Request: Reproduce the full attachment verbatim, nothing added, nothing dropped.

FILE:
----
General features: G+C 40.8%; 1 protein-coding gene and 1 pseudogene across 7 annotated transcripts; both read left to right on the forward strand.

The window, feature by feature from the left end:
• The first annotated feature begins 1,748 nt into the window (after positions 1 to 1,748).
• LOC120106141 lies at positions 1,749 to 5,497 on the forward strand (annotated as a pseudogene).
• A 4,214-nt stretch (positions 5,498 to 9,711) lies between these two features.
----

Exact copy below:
General features: G+C 40.8%; 1 protein-coding gene and 1 pseudogene across 7 annotated transcripts; both read left to right on the forward strand.

The window, feature by feature from the left end:
• The first annotated feature begins 1,748 nt into the window (after positions 1 to 1,748).
• LOC120106141 lies at positions 1,749 to 5,497 on the forward strand (annotated as a pseudogene).
• A 4,214-nt stretch (positions 5,498 to 9,711) lies between these two features.